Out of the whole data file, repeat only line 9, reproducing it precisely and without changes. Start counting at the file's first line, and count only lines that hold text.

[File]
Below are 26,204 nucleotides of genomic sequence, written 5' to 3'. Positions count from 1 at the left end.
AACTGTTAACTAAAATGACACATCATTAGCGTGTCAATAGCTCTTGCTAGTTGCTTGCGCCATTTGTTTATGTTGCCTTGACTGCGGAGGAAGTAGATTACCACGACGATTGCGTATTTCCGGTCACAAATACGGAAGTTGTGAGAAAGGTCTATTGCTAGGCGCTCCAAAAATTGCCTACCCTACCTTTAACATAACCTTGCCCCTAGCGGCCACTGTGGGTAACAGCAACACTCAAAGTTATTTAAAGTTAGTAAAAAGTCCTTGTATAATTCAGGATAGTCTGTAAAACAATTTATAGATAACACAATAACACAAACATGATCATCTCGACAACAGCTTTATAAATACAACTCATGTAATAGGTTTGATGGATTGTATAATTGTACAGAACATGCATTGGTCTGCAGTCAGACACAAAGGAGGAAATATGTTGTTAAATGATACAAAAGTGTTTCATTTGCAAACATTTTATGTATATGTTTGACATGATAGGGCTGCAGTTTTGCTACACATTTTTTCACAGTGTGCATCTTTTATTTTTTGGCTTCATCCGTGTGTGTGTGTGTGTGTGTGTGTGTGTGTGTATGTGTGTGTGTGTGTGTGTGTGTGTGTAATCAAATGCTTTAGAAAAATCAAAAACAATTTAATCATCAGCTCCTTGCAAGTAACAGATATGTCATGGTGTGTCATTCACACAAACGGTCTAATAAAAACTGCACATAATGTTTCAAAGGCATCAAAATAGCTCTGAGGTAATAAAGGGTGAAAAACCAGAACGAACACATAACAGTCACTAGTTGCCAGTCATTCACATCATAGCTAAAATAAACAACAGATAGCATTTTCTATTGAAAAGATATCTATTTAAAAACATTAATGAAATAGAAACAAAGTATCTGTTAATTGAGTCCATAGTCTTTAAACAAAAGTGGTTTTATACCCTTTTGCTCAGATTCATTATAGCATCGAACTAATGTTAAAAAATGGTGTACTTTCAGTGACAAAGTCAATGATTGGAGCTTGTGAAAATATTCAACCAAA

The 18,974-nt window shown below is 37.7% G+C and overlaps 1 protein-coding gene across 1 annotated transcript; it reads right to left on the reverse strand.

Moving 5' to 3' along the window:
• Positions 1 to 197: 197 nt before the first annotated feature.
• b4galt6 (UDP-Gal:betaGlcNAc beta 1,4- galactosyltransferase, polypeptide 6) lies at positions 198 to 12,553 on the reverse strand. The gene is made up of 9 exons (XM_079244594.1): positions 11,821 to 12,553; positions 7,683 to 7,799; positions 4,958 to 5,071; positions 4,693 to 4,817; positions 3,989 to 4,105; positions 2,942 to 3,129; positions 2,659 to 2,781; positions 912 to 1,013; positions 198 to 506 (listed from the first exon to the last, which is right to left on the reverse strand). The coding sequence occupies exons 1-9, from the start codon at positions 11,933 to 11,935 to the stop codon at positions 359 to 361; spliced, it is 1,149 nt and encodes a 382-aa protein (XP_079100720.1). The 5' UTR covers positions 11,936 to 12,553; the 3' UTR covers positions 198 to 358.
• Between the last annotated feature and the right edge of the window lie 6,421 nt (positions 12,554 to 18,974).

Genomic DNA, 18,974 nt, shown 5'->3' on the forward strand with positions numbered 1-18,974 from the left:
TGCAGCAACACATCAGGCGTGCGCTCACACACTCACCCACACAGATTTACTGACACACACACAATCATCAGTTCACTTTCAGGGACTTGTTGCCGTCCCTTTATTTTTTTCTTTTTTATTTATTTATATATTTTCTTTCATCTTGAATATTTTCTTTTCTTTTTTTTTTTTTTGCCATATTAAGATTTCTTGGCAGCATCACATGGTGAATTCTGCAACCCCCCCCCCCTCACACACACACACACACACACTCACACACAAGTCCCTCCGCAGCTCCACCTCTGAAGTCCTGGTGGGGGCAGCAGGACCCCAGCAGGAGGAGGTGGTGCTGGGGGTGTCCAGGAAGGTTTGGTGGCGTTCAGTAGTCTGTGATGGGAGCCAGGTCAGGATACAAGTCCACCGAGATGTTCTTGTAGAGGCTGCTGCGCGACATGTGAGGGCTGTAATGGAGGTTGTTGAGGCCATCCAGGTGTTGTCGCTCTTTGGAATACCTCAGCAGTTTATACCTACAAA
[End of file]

TGCAGCAACACATCAGGCGTGCGCTCACACACTCACCCACACAGATTTACTGACACACACACAATCATCAGTTCACTTTCAGGGACTTGTTGCCGTCCCTTTATTTTTTTCTTTTTTATTTATTTATATATTTTCTTTCATCTTGAATATTTTCTTTTCTTTTTTTTTTTTTTGCCATATTAAGATTTCTTGGCAGCATCACATGGTGAATTCTGCAACCCCCCCCCCCTCACACACACACACACACACACTCACACACAAGTCCCTCCGCAGCTCCACCTCTGAAGTCCTGGTGGGGGCAGCAGGACCCCAGCAGGAGGAGGTGGTGCTGGGGGTGTCCAGGAAGGTTTGGTGGCGTTCAGTAGTCTGTGATGGGAGCCAGGTCAGGATACAAGTCCACCGAGATGTTCTTGTAGAGGCTGCTGCGCGACATGTGAGGGCTGTAATGGAGGTTGTTGAGGCCATCCAGGTGTTGTCGCTCTTTGGAATACCTCAGCAGTTTATACCTACAAA